If looks could kill, Andy would have dropped dead moments after meeting Miranda. Come to think of it, that wouldn’t have been such a bad thing, as The Devil Wears Prada would then focus on its lone gripping character: the all-powerful fashion magazine editor inspired by Vogue‘s Anna Wintour.
Instead, we get a number of pesky melodramatic clichés: office rivalries, dejected boyfriend (Adrian Grenier), suffering young career woman, suffering older career woman who can’t keep at man at her side. Once those contrivances start raising their ugly heads, The Devil Wears Prada not only loses its pace, but also any modicum of honesty it might have had otherwise.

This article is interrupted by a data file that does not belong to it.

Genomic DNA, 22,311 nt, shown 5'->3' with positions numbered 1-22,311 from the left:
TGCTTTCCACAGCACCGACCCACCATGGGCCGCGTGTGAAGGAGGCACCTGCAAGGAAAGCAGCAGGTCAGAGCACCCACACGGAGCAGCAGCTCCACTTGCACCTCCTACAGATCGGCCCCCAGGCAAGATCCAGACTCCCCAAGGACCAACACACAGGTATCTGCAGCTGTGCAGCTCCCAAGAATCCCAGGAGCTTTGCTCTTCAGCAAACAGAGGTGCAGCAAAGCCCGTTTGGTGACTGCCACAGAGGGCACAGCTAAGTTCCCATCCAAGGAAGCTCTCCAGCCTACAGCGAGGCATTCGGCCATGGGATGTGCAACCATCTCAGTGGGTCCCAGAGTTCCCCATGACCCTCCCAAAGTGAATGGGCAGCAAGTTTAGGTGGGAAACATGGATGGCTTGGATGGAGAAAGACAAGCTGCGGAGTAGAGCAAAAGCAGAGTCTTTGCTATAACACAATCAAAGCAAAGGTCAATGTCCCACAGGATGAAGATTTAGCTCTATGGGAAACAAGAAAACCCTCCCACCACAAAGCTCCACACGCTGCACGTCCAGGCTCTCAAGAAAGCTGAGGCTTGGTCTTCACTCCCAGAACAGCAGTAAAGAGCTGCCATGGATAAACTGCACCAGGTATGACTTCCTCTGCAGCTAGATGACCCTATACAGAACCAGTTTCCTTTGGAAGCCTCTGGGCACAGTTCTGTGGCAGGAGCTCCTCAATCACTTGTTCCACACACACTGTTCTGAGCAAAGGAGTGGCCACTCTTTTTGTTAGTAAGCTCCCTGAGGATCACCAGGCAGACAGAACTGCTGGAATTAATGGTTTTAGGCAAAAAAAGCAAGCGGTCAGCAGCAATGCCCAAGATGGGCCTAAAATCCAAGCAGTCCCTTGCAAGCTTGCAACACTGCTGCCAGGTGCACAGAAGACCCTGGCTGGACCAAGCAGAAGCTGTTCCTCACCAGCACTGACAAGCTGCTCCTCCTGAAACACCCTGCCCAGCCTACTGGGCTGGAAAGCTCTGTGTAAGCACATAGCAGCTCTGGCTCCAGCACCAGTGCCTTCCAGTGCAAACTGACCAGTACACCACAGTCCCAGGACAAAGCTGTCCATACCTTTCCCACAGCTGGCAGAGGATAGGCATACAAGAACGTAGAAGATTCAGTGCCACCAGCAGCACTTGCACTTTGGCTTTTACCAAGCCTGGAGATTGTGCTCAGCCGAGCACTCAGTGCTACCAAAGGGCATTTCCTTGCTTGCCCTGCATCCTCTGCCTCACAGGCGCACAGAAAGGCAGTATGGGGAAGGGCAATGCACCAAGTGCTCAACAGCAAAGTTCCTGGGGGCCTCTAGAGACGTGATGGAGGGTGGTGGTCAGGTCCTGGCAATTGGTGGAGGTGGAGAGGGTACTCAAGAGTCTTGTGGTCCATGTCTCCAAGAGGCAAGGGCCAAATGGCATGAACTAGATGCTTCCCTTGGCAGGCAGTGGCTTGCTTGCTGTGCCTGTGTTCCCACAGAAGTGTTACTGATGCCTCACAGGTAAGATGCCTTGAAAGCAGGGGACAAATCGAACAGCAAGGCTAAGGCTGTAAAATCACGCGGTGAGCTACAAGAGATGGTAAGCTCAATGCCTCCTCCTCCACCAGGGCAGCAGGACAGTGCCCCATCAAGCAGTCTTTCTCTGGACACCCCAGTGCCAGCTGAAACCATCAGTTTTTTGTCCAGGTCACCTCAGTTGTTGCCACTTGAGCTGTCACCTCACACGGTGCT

Eventually, Andy must choose between her old idealistic self, and her new blindly ambitious self. Does she want to end up like Miranda – rich, powerful, and without a man – or does she want to end up like a real journalist – broke, powerless, and with a cute boyfriend?
The film’s chief problem apparently lies with the source material (which I haven’t read), as Weisberger’s semi-autobiographical novel is told through the eyes of the young journalist. For although director David Frankel and credited screenwriter Aline Brosh McKenna (numerous other hands worked on the script) have humanized Streep’s fashion queen, their focus and sympathies clearly lie with Andy.